Wednesday, January 7, 2015

Member of the Pack

I was bitten by a pit bull this morning. 

I am fine.  Not even broken skin.  And to be fair, he had no desire to hurt me.  I just got in the way, and he reacted to my arm being where it was definitely not supposed to be....

...which was between his mouth and the throat of my neighbor's dog.

Let me back up. Adam and I walk the same 2-1/2 mile route every morning at 6am.  It provides a little bit of exercise for us, gets the blood flowing, lets his dog - Oreo - get some fresh air, and we discuss stuff. Married guy stuff sometimes, working stiff stuff sometimes, philosophical discussions sometimes, and sometimes we talk about Taylor Swift or Katherine McFee.  Not infrequently, those discussions lead to ideas for blog entries (well, maybe less frequently for the McFee conversations...).

One of the things we talk about is the fact that Oreo reacts to us as members of his pack.  One week, Adam's aunt (insert 80's musical joke here) walked with us, and Oreo got confused and anxious if two of us walked ahead, because we had split the pack.  If only one goes ahead, or another stays behind, it is not a concern. That is just normal recon - any member of the pack will rejoin after their scouting mission is complete.

But splitting the pack is not allowed.  And is met with serious anxiety. For in Oreo's mind, we are a pack.  We even walk like one, with Oreo on Adam's left side (my position varies...). 

This morning, our discussion of regional linguistic variations was interrupted by a couple of dogs charging their fence, snarling and snapping.  Although it is not unusual to encounter aggressive dogs on our walk, we have each of them mapped out.  On the corner of Fern and Zimple, the miserable yappy terrier and his blind companion.  The excited golden retriever at the corner of Fern and Dominican. The unseen ferocious dog at Lowerline and Pearl. 

These dogs were new to our walk.  The border collie hit the fence, barking excitedly.  Oreo didn't react.

The pit bull hit the fence with his full weight, violence the clear intention. Barking madly.

Oreo still maintained his composure, and we walked on, and I heard Adam yell, "HEY!"

I turned to see that both dogs had burst through the gate to their yard, and had charged Oreo.  I thought maybe there was play in mind, until I saw the pit bull bite Oreo's shoulder.  Adam was using the leash to pull Oreo free of the fray.  And if there had just been one dog, that would have been the perfect response.  Remove Oreo from the threat.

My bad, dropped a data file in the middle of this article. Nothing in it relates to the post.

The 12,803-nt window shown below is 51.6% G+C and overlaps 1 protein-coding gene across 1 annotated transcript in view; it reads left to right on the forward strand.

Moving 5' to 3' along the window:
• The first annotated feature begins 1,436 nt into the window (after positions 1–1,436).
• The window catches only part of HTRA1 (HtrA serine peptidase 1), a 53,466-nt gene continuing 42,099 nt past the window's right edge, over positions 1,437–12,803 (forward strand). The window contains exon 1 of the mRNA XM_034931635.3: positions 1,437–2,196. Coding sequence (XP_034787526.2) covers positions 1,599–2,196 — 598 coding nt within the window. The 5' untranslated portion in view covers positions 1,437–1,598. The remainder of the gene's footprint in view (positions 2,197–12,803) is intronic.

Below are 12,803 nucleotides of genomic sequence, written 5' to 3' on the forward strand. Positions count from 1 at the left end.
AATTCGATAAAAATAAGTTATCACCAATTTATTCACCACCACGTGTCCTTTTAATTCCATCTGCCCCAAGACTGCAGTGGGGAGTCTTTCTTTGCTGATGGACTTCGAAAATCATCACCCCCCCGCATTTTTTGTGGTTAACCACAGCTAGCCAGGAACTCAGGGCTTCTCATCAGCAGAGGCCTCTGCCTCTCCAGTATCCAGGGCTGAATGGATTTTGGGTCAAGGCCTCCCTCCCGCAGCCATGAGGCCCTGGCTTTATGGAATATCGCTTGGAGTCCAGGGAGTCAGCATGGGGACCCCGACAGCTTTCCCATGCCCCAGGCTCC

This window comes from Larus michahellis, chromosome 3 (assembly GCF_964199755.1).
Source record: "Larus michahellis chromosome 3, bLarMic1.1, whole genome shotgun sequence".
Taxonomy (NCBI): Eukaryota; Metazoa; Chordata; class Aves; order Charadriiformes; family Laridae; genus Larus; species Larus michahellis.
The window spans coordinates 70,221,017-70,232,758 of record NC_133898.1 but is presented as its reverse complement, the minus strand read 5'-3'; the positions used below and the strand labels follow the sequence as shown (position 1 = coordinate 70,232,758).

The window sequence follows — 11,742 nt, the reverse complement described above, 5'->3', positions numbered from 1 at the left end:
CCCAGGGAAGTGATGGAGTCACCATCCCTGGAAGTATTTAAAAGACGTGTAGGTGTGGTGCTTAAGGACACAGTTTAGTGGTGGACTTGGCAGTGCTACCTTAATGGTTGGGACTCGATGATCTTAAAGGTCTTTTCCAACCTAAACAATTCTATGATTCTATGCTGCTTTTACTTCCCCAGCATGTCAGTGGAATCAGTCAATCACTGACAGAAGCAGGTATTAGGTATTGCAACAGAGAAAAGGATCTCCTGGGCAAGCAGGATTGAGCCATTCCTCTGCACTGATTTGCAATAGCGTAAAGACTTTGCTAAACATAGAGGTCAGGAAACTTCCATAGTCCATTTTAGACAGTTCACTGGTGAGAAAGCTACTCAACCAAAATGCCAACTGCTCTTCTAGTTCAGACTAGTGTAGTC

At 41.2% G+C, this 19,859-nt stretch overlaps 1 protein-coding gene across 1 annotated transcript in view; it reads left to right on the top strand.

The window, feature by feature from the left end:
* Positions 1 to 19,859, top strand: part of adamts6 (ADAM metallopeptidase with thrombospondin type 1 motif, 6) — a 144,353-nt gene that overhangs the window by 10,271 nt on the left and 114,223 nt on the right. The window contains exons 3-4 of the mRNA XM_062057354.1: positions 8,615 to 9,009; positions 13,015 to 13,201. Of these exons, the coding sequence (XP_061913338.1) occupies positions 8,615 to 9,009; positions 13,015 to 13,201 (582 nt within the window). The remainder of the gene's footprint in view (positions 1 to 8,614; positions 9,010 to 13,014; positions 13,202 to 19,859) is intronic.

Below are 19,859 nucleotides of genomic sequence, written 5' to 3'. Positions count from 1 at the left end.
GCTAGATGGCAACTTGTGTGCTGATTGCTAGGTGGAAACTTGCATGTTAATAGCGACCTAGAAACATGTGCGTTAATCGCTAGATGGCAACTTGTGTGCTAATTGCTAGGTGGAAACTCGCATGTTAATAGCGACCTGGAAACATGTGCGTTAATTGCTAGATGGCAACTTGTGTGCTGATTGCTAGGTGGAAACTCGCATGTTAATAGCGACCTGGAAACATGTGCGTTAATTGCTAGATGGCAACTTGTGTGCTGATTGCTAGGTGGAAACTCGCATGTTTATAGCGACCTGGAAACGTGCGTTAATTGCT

With three dogs in the fight, however, that action only served to raise Oreo's head, exposing a throat.

During college, I once showed up unexpectedly at my parents' house, and my dad came in and scolded the dog for sneaking in.  I responded "Who, me?".  At which point, Dad went into full-throated protect-my-home mode, sending me crawfishing across the deck in terror, backing away full speed from the charging, bellowing man in his underwear.

Channeling Mac Lawton this morning, I waded in.  I reached over Oreo to punch at the pit bull, who had bitten into Oreo's shoulder, bellowing my fury at the attacking animal.  Once the pit had been separated from Oreo, I continued to roar "NO! YOU WILL NOT!", and stepped between the dog and Oreo.  The dog retreated, looking for another opening. Adam pulled Oreo out of harm's way.

I charged the pit bull.  Grabbing a trashcan lid, I started beating on it, and using it as a shield, all the while yelling at the top of my lungs.  At this point, the dog began to seriously look for a way to get away from the sound, and retreated to the safety of his fenced in yard.

By this point, the owner of the dogs, a nightgown-clad woman with a thick French accent, came out and asked what had happened.  We explained, and she asked if our dog was OK. Adam said Oreo seemed to be fine, and the three of us walked off.

About a block and a half later, the adrenaline bled off enough for me to notice that my arm was sore.  The dog had bitten me.  Not even sure which one - might have been Oreo in the heat of the moment.  There was no blood, but I might have a small bruise tomorrow.

It was Adam's wife who pointed out that Oreo's 'pack' had closed ranks to protect him.  The thought made me smile.

It also made me consider the groups that I am part of.  Will my Corps family circle the wagons if I am in harm's way?  Will they pull me from the path of the bus, or throw me beneath it?  Will my neighbors? My choral group?

But there one pack to which I belong for which is no question.  There was a bellowing "NO" that resounded when my God placed himself between me and death.  When he said "It is finished," he was actually roaring "NO! YOU WILL NOT!"

I am proud to be an adopted member of that pack. 


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